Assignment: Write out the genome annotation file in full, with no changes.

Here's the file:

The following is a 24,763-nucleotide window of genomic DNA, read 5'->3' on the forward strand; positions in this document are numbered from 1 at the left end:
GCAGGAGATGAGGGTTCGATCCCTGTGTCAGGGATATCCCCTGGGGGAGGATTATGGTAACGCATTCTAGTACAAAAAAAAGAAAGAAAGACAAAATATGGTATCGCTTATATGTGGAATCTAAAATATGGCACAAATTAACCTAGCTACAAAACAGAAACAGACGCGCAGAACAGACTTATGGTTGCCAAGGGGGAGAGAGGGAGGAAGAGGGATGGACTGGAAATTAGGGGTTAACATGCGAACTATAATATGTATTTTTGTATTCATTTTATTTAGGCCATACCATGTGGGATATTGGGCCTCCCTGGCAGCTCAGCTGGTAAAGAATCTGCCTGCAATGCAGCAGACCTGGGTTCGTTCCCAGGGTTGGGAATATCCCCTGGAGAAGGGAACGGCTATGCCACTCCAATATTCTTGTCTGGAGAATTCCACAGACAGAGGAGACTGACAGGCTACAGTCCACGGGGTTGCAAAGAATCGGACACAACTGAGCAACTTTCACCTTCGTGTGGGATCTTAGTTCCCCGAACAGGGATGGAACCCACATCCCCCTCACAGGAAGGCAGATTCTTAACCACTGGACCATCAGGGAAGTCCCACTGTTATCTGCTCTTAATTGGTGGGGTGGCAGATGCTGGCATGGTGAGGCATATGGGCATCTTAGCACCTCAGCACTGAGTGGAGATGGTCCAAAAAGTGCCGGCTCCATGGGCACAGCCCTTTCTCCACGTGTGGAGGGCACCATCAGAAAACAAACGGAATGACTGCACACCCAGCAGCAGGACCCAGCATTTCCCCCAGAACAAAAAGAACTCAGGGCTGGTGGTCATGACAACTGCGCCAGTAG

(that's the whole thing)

The following is a 24,763-nucleotide window of genomic DNA, read 5'->3' on the forward strand; positions in this document are numbered from 1 at the left end:
GCAGGAGATGAGGGTTCGATCCCTGTGTCAGGGATATCCCCTGGGGGAGGATTATGGTAACGCATTCTAGTACAAAAAAAAGAAAGAAAGACAAAATATGGTATCGCTTATATGTGGAATCTAAAATATGGCACAAATTAACCTAGCTACAAAACAGAAACAGACGCGCAGAACAGACTTATGGTTGCCAAGGGGGAGAGAGGGAGGAAGAGGGATGGACTGGAAATTAGGGGTTAACATGCGAACTATAATATGTATTTTTGTATTCATTTTATTTAGGCCATACCATGTGGGATATTGGGCCTCCCTGGCAGCTCAGCTGGTAAAGAATCTGCCTGCAATGCAGCAGACCTGGGTTCGTTCCCAGGGTTGGGAATATCCCCTGGAGAAGGGAACGGCTATGCCACTCCAATATTCTTGTCTGGAGAATTCCACAGACAGAGGAGACTGACAGGCTACAGTCCACGGGGTTGCAAAGAATCGGACACAACTGAGCAACTTTCACCTTCGTGTGGGATCTTAGTTCCCCGAACAGGGATGGAACCCACATCCCCCTCACAGGAAGGCAGATTCTTAACCACTGGACCATCAGGGAAGTCCCACTGTTATCTGCTCTTAATTGGTGGGGTGGCAGATGCTGGCATGGTGAGGCATATGGGCATCTTAGCACCTCAGCACTGAGTGGAGATGGTCCAAAAAGTGCCGGCTCCATGGGCACAGCCCTTTCTCCACGTGTGGAGGGCACCATCAGAAAACAAACGGAATGACTGCACACCCAGCAGCAGGACCCAGCATTTCCCCCAGAACAAAAAGAACTCAGGGCTGGTGGTCATGACAACTGCGCCAGTAG